7. Stephan and Anon - You are both right, in re-reading my blog, the claim is overreaching. The term "sex offender" in today's society covers everything from this murder to some poor eighteen-year-old kid who got his seventeen-and-a-half year old girlfriend pregnant. (Yes, there are actual convictions like this).

    I should have been more specific, and stated that there is are some sex offenders who are unredeemable. Even if we our laws were changed to allow life-withoutout-parole sentences, we'd still face the task of sorting out which men are too dangerous to ever release.

  8. Indeed, overreaching. But I understood the idea that there are some who cannot be reformed and that christian beliefs are in direct contradiction with this fact.

    I think our "correctional facilities" fail to correct behavior. And there could be a solution to sex offenders besides locking them up for 20 years and then letting them go. When you say it like that, lock them up then let them go... it sounds so stupid. Does ANYONE Think that is an effective way to treat diseased minds?

    Perhaps this works as a deterrent for men with some self control and some empathy. Perhaps it is enough to make crime of passion offenders want to never do it again. But it does nothing for the truly sick men like the one accused of killing Chelsea. If he ever gets out of jail he will be anxious to commit his crime again.

  9. I'm the same Anonymous who posted first.

    The example I gave of the man who was once a sex offender and went on to get married and live to old age without upsetting the law again, used to force women to perform oral sex on him at knife point. This wasn't a 17 year old who slept with his 16 and a half year old girlfriend.

    The fact of the matter is that rehabilitation is possible, it just isn't magic. It isn't about accepting nonsensical propositions or crying on a priest's shoulder, it is about being psychologically reoriented. Read the book Influence the power of persuasion. There is a part about Chinese prison camps during the Korean Conflict. They didn't torture prisoners they used psychological tactics to reorient them. They took hardened US soldiers and made many of them pro communist. See if you punish someone for being a certain way you reinforce that they are that way, if you convince them they are something else they can come to believe it and then aspire to live up to their new self image. If anything prison most likely increased the chances this guy was going to murder again.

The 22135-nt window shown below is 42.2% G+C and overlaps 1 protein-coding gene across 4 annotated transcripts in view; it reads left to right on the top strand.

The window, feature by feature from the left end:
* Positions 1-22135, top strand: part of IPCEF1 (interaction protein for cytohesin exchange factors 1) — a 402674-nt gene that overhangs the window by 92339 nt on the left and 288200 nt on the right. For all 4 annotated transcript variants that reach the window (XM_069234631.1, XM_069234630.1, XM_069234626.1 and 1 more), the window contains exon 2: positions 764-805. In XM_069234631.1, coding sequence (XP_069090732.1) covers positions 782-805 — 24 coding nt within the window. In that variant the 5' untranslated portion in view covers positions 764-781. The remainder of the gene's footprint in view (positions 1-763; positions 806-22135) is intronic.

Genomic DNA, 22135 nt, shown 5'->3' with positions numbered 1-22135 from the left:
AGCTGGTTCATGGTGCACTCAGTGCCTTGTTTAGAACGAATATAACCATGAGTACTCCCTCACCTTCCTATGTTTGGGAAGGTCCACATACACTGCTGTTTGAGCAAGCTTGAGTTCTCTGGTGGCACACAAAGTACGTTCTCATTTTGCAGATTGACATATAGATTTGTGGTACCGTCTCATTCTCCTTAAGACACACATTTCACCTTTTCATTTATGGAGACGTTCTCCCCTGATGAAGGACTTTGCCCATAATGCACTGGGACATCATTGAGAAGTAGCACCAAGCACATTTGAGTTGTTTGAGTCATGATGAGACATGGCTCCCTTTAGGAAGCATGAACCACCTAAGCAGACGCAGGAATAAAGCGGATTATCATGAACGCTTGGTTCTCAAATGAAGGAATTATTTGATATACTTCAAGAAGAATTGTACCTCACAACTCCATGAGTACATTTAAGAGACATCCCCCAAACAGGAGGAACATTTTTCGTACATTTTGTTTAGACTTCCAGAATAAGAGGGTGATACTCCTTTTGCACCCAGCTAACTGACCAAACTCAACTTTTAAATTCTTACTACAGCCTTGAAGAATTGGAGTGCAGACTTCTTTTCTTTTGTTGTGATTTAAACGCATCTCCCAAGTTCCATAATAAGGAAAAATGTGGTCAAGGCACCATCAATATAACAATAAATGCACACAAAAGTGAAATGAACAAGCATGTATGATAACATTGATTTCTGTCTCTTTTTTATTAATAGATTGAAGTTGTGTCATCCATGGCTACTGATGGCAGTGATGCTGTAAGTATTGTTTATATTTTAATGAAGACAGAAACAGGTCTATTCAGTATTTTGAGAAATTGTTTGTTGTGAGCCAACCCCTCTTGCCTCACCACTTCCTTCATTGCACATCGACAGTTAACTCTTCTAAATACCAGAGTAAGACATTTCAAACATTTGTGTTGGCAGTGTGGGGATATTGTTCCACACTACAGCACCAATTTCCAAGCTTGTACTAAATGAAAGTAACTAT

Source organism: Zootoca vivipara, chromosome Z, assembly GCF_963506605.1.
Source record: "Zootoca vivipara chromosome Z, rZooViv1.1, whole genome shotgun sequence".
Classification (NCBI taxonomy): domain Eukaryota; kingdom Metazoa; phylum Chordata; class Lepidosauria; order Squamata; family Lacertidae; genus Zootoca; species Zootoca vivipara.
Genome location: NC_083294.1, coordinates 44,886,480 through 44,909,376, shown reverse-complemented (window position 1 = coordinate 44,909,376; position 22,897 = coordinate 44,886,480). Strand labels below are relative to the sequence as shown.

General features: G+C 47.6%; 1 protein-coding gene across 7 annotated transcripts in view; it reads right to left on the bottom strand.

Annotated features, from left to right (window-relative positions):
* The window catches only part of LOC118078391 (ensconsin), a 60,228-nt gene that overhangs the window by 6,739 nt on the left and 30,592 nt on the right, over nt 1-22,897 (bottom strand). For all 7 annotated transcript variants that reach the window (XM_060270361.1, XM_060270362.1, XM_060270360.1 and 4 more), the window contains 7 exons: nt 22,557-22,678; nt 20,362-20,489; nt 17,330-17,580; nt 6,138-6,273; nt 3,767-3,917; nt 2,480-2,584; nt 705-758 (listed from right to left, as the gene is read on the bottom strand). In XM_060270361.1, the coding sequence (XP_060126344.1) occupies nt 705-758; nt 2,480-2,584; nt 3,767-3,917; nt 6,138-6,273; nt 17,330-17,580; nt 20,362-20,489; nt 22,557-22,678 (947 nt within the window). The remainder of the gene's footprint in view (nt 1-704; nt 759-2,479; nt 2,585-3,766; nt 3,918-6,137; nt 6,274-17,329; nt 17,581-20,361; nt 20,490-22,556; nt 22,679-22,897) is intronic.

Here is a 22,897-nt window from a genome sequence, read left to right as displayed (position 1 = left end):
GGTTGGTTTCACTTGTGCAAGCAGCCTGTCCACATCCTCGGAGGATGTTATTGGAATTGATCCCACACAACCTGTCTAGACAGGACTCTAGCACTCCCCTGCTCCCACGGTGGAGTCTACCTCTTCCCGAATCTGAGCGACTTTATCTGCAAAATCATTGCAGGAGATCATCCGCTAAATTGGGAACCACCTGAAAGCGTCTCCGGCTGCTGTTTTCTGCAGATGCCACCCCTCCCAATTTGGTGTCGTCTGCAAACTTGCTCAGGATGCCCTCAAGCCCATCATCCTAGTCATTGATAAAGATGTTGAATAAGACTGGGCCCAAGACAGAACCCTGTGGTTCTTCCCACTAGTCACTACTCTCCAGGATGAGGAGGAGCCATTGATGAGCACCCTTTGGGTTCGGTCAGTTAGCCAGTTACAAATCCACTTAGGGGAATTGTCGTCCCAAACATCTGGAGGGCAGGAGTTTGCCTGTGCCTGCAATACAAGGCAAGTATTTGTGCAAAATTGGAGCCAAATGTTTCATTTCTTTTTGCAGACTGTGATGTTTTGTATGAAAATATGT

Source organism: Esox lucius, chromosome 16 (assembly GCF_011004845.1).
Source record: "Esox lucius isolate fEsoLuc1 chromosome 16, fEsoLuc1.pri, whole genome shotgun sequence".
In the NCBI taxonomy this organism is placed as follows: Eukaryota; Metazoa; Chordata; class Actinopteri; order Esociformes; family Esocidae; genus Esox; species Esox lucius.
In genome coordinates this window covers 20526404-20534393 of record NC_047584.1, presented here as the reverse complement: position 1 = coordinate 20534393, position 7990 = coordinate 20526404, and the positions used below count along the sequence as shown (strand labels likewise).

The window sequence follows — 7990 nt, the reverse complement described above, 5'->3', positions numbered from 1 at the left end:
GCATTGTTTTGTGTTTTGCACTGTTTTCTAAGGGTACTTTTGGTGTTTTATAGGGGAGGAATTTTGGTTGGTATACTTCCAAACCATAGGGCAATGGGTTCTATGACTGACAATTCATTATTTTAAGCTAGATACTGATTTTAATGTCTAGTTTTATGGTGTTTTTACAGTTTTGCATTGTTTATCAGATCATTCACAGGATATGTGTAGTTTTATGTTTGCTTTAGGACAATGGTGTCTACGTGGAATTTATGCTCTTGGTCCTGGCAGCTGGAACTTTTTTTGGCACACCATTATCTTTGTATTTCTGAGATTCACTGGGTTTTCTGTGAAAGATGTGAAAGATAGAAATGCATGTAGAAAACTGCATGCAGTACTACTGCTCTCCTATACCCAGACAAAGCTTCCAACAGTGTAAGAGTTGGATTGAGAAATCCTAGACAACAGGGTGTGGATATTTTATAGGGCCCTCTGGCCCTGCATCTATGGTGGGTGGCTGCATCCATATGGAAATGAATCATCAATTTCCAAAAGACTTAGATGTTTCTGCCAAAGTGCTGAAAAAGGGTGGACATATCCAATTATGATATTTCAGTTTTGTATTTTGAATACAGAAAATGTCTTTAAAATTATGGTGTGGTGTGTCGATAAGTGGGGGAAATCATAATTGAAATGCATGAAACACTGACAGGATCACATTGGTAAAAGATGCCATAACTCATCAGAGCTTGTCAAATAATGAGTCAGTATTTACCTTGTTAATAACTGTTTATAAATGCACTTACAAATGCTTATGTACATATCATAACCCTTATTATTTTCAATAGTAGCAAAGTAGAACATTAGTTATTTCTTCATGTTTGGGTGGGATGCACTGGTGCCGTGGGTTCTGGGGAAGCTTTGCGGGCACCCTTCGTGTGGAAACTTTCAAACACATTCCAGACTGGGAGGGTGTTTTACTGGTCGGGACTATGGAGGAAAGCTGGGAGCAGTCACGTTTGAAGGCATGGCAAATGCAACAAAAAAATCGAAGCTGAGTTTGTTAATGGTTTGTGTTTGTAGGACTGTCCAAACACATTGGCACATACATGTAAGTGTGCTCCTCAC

The thing is most people don't believe in this, and so prisons are all about punishing people to make us feel better about ourselves (yeah we got him good.) People are also under this ridiculous impression that people close to a story are the best ones to make judgements on it. Sorry but that makes you emotional and prone to exaggeration and irrational thought.

    Most likely almost no criminals are beyond rehabilitation, but when a young girl is murdered our emotional response says someone is to blame and the monster that did it is a pure evil monster.

    Has anyone every tried to reform this guy? Does anyone know why he did what he did? There is a good episode of house where Foreman hates this prisoner they are treating (he tried to commit suicide) turns out he has a faulty adrenal gland and suffers from uncontrollable rage he can't explain or understand. At first Foreman thinks he has a mental problem and feels he deserves to go back to death row. When he discovers it is his gland and not his brain that is malfunctioning he changes his stance. House asks him why there is a difference, and he has no answer. He has no answer because there isn't one.

  10. So, let me get that clear. The blogger is an atheist who is blaming Christianity for a sex offenders crime. A liberal blaming conservatives for criminals roaming the streets ? Well, if you don't know you just have to ask. In the Old testament law there is nothing like prison, there is no reform, law breakers either compensate or are killed. The NT leaves the law in the hand of the government. The government happened to be liberal and sympathies with illegal immigrants, terrorists and criminals. Christianity teaches that the king is there to carry out vengeance on those who do evil. Again, if you don't know what you're talking about, just ask us. The Bible doesn't teach us to have faith in the good nature of humans, but rather declares that human nature is corrupt beyond repair. That being said the penal code can not be derived from the NT teaching that deals with Christians as individuals and does not have anything to do with civil laws